Madame Satã: Driven by Rage


Madame Satã: Driven by Rage

In Madame Satã, Brazilian director Karim Aïnouz invites the

audience to be a fly on the wall of
the underbelly of the
bohemian Lapa district of Rio in the 1930s, and into the very
masculine world of
the movie’s main character. The sex in
Madame Satã
resembles x-rated versions of Wild
Kingdom.

by:

Mary Beth Barber

 

Madame Satã is a movie with the wrong name. The title comes from the stage name of Brazil’s most famous drag
queen of the Rio de Janeiro Carnaval. But viewers expecting to see a Brazilian version of
To Wong Foo or Priscilla, Queen of the Desert
will be surprised, maybe even a little shocked. Those movies about drag queens were fairly clean, tame and
feminine. Madame Satã couldn’t be any more different.

Perhaps "Before Madame Satã" would be a more appropriate title, since the film is about the story of João Francisco
dos Santos before he became the famous carnival dancer of the 1940s, named after Cecil B. De Mille’s film
Madame Satan.

Director/writer Karim Aïnouz invites the audience to be a fly on the wall of the underbelly of the bohemian Lapa
district of Rio de Janeiro in the 1930s, and into the dirty, raw and very masculine world of the movie’s main character and
impromptu family. João Francisco—portrayed masterfully by cinema newcomer Lázaro Ramos—is a muscular, quick-tempered,
testosterone-pumped and overwhelmingly male "queen".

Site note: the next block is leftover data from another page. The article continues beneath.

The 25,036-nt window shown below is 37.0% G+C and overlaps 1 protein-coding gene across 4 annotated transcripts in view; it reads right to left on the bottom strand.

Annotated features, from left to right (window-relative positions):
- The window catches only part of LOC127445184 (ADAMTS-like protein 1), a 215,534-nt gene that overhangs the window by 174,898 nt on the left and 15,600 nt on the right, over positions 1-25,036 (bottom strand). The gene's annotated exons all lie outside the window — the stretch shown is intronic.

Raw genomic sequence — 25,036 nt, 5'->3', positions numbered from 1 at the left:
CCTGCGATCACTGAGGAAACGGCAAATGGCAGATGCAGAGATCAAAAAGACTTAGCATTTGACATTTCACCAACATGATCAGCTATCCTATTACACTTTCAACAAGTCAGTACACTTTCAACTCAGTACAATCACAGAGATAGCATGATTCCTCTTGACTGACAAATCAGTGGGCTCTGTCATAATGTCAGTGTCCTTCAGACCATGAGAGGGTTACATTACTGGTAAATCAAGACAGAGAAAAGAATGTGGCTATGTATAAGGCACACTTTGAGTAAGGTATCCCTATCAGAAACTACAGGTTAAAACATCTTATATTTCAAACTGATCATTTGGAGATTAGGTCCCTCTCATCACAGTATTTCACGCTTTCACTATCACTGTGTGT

The film begins with the open lips and wide eyes of João Francisco from behind what seems to be a crown of beads.
He is mouthing the words as if they were his own, rather than being sung by a woman burlesque stage artist to a drunk and
rowdy audience. In those moments João Francisco is, in his own mind, the star.

But the scene quickly turns. Vitória dos Anaw6kx (Renata Sorrah) comes off stage, tosses João Francisco her shawl at
him and demands her next costume. As her stage dresser he quietly submits to her verbal abuse while she scoffs at his praise
of her routine—at least this time.

The rest of João’s life is anything but submissive. He lives in a flat with a makeshift "family" of fellow underworld
bohemians. Laurita (Marcelia Cartaxo), João’s best friend, is a prostitute with a brash laugh and less-than-motherly instincts towards
her infant daughter. The real "mother" of the family is Taboo (Flavio Bauraqui), a transvestite with a flair for cooking,
sewing and general housekeeping. The one-year-old Firmina (Giovanna Barbosa) is often seen in either the motherly arms of
Taboo as nanny or João Francisco as adoptive father. João rules the house, Taboo tends to it, and Laurita fits in somewhere in between.

João Francisco has no need for anything feminine. Laurita may be his best friend, but he’s attracted to men, not
women. Nor does he like the tenderness of a homosexual like Taboo. João Francisco is a man’s man, and wants the same. One
night in the Blue Danube, the local bar, he sets his sights on Renatinho (Felippe Marques), makes a pass at him in the
bathroom, and eventually seduces him in the paint-stripped bedroom of his home.

The sex in Madame Satã resembles x-rated versions of